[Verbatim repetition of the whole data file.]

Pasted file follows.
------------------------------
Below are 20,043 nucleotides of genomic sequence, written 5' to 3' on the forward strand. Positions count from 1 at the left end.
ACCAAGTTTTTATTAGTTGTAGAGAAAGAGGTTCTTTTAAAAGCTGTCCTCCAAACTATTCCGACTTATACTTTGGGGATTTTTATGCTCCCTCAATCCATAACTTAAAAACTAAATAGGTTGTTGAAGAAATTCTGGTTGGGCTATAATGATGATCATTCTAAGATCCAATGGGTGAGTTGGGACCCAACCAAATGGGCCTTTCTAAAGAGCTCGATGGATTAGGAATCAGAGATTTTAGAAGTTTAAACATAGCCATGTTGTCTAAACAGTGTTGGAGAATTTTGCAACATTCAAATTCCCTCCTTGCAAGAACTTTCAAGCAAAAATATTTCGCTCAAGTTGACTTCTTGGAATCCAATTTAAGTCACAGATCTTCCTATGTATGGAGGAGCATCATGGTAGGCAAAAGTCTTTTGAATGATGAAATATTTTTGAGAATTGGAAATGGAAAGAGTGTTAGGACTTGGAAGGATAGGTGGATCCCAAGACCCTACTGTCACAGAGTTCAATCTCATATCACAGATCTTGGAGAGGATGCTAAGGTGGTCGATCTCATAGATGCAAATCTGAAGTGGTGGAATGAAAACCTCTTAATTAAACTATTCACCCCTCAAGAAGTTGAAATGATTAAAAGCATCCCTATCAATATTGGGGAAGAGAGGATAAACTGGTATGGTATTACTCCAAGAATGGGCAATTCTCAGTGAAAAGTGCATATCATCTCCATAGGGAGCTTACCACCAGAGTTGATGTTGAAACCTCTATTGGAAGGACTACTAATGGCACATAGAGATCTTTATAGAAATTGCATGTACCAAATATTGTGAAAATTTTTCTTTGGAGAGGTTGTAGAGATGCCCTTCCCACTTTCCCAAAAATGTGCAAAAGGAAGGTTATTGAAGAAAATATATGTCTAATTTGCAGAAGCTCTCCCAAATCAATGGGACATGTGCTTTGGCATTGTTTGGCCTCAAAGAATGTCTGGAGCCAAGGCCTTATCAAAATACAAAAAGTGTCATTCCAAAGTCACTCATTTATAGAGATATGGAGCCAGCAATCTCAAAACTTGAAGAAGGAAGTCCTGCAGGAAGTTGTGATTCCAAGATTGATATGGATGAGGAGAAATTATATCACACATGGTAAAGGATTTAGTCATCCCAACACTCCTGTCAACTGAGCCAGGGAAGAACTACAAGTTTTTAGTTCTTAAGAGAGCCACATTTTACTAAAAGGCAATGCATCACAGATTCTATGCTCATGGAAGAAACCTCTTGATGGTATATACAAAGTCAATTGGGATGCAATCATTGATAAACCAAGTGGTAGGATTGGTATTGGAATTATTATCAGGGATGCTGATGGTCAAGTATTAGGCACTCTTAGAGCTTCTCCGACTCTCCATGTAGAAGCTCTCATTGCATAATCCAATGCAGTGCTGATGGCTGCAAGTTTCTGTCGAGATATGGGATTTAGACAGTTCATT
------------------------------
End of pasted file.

Below are 20,043 nucleotides of genomic sequence, written 5' to 3' on the forward strand. Positions count from 1 at the left end.
ACCAAGTTTTTATTAGTTGTAGAGAAAGAGGTTCTTTTAAAAGCTGTCCTCCAAACTATTCCGACTTATACTTTGGGGATTTTTATGCTCCCTCAATCCATAACTTAAAAACTAAATAGGTTGTTGAAGAAATTCTGGTTGGGCTATAATGATGATCATTCTAAGATCCAATGGGTGAGTTGGGACCCAACCAAATGGGCCTTTCTAAAGAGCTCGATGGATTAGGAATCAGAGATTTTAGAAGTTTAAACATAGCCATGTTGTCTAAACAGTGTTGGAGAATTTTGCAACATTCAAATTCCCTCCTTGCAAGAACTTTCAAGCAAAAATATTTCGCTCAAGTTGACTTCTTGGAATCCAATTTAAGTCACAGATCTTCCTATGTATGGAGGAGCATCATGGTAGGCAAAAGTCTTTTGAATGATGAAATATTTTTGAGAATTGGAAATGGAAAGAGTGTTAGGACTTGGAAGGATAGGTGGATCCCAAGACCCTACTGTCACAGAGTTCAATCTCATATCACAGATCTTGGAGAGGATGCTAAGGTGGTCGATCTCATAGATGCAAATCTGAAGTGGTGGAATGAAAACCTCTTAATTAAACTATTCACCCCTCAAGAAGTTGAAATGATTAAAAGCATCCCTATCAATATTGGGGAAGAGAGGATAAACTGGTATGGTATTACTCCAAGAATGGGCAATTCTCAGTGAAAAGTGCATATCATCTCCATAGGGAGCTTACCACCAGAGTTGATGTTGAAACCTCTATTGGAAGGACTACTAATGGCACATAGAGATCTTTATAGAAATTGCATGTACCAAATATTGTGAAAATTTTTCTTTGGAGAGGTTGTAGAGATGCCCTTCCCACTTTCCCAAAAATGTGCAAAAGGAAGGTTATTGAAGAAAATATATGTCTAATTTGCAGAAGCTCTCCCAAATCAATGGGACATGTGCTTTGGCATTGTTTGGCCTCAAAGAATGTCTGGAGCCAAGGCCTTATCAAAATACAAAAAGTGTCATTCCAAAGTCACTCATTTATAGAGATATGGAGCCAGCAATCTCAAAACTTGAAGAAGGAAGTCCTGCAGGAAGTTGTGATTCCAAGATTGATATGGATGAGGAGAAATTATATCACACATGGTAAAGGATTTAGTCATCCCAACACTCCTGTCAACTGAGCCAGGGAAGAACTACAAGTTTTTAGTTCTTAAGAGAGCCACATTTTACTAAAAGGCAATGCATCACAGATTCTATGCTCATGGAAGAAACCTCTTGATGGTATATACAAAGTCAATTGGGATGCAATCATTGATAAACCAAGTGGTAGGATTGGTATTGGAATTATTATCAGGGATGCTGATGGTCAAGTATTAGGCACTCTTAGAGCTTCTCCGACTCTCCATGTAGAAGCTCTCATTGCATAATCCAATGCAGTGCTGATGGCTGCAAGTTTCTGTCGAGATATGGGATTTAGACAGTTCATT